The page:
Joseph Addison said, “Reading is to the mind what exercise is to the body.” And there are a million similar quotes espousing the benefits of being a reader. In my case, reading nourishes my soul. It allows me to be absorbed into another world where I get to experience things I’d never normally do or see. And… just for good measure…. I learn stuff.
For example, though I remember the Falklands War, I had no idea the Argentinians were involved. Of course then I looked at a map and realised why. D-oh! All of which only happened because I read Little Black Lies by Sharon (SJ) Bolton.
About a year ago I read the fourth instalment in Bolton’s Lacey Flint series, A Dark and Twisted Tide. I wasn’t completely enamoured, but that was predominantly because I was missing a lot of backstory.
I had no such problem with her latest offering, however, which is a stand-alone novel.
Catrin and Rachel were childhood besties. Both left the Falkland Islands for University in England after school, but later returned. Their lives were intertwined until the day Catrin’s two young boys died while in Rachel’s care.
The women have completely avoided each other in the small community in the three years since the tragedy. Catrin’s life has disintegrated… her marriage is over and she’s a shell of her former self. As for Rachel… well she’s still married and has three children.
We meet Catrin when the novel opens just days before the anniversary of her sons’ deaths. A marine biologist and respected community member, she’s been unable to move on and planning the ultimate revenge on her former best friend.
Her plans are temporarily put on hold however when a young boy goes missing. He’s the third boy to have disappeared in the last couple of years and some, such as Callum Murray—a hunky Scotsman who fought in the conflict and never returned home—believes the boys’ disappearances may not be accidental.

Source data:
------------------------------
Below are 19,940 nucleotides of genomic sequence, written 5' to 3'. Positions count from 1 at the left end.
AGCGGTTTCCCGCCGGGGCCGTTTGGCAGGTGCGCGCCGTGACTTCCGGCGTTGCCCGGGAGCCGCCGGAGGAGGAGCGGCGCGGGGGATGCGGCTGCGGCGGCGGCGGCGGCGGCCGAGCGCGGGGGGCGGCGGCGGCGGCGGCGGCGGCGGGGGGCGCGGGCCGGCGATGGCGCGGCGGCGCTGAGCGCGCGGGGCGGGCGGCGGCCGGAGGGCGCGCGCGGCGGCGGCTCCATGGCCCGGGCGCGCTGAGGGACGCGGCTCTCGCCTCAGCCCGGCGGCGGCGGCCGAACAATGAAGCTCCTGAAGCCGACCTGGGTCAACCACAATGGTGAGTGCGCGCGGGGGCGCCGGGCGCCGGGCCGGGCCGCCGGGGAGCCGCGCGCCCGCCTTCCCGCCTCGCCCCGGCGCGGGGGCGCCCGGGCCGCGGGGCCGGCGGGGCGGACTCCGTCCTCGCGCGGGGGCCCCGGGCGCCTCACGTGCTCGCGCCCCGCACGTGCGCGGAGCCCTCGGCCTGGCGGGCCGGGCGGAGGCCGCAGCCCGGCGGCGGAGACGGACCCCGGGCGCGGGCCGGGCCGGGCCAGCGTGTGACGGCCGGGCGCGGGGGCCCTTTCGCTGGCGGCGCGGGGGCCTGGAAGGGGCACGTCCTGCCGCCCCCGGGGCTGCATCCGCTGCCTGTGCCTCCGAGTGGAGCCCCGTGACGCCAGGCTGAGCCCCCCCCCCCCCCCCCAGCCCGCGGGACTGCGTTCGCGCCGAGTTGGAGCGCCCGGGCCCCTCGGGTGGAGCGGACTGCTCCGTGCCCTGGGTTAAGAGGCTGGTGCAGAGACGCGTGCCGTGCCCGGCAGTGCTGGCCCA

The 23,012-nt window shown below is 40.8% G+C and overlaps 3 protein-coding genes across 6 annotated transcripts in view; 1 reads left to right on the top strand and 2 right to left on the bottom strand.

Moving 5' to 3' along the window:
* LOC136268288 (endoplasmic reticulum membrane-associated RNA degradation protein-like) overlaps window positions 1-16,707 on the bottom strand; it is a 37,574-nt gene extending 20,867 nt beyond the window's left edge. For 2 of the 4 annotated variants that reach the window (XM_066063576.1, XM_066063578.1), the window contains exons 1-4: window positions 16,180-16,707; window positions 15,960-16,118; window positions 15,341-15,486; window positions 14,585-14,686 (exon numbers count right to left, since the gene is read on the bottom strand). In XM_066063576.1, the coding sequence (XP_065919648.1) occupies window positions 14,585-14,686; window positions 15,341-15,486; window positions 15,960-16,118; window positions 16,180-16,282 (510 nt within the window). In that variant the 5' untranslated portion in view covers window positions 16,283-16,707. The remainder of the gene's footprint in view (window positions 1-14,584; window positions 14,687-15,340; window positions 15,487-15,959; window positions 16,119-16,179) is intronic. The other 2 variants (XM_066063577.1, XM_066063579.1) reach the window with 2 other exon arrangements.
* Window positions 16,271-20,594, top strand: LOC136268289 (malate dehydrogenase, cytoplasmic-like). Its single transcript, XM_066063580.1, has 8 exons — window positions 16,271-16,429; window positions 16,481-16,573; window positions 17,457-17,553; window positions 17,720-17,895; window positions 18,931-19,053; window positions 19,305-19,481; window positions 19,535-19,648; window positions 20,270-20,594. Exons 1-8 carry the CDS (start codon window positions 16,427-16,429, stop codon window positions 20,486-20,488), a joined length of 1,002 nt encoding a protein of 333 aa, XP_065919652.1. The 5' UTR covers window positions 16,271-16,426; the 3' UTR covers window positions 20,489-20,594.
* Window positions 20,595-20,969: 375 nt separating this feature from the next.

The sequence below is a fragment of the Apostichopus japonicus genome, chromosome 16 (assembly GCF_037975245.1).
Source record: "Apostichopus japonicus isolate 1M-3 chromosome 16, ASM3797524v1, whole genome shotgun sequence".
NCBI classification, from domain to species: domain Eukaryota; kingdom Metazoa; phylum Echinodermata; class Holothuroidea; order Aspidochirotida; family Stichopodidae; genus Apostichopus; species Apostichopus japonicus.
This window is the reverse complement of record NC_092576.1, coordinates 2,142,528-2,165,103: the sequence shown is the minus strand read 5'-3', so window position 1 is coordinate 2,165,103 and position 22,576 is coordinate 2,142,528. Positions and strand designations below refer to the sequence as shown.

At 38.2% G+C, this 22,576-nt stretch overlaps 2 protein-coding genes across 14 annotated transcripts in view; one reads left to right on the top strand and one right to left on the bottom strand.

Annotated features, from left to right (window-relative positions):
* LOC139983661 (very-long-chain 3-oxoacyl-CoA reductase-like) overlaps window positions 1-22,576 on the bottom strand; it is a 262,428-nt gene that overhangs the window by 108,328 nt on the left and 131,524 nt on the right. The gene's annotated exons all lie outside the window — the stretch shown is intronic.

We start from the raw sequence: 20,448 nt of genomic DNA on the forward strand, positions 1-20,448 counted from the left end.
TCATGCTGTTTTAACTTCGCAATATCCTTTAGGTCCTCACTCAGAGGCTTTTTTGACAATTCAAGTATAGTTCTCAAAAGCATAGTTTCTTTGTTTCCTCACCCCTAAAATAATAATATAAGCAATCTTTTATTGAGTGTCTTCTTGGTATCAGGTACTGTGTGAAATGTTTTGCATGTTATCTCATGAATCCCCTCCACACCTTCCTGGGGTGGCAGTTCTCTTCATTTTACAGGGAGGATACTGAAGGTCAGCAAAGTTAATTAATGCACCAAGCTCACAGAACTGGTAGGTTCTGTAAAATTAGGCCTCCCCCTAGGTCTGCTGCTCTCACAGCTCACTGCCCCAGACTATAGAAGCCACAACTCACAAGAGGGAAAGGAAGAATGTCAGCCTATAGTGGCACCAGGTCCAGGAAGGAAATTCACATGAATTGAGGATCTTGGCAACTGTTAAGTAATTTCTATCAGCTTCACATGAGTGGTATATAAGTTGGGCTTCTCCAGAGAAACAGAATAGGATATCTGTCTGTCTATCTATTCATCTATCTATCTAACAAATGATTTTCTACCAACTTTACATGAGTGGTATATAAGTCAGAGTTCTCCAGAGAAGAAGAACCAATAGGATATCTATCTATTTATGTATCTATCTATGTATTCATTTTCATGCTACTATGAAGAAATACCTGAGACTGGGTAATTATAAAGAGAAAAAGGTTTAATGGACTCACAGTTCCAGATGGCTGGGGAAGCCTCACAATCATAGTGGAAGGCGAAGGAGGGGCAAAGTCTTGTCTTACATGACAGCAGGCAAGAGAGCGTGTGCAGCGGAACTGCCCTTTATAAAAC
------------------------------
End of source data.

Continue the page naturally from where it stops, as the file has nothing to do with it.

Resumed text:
We spend the novel in Catrin’s head before moving to Callum’s and then Rachel’s, with some parts of the plot overlapping to offer us different perspectives.
Bolton does a good job developing Catrin and Callum, but we don’t meet Rachel until late in the novel and it felt a little too late. I think I would have preferred alternating chapters throughout, rather than distinct chunks. I was a little perplexed by some of Rachel’s actions and had I known her better I feel I would have better understood them.
But Bolton delivers in this tense suspenseful novel. Catrin’s angst and plotting work well against the backdrop of the missing children and there’s a consistently dark and sinister tone throughout.
There were a few too many red herrings thrown in near the end for my liking but my favourite part of the novel was the very end. I often say I like closure but I loved finishing this on a ‘WTF?!’ note!
I received an electronic copy of this book via NetGalley from the publisher for review purposes.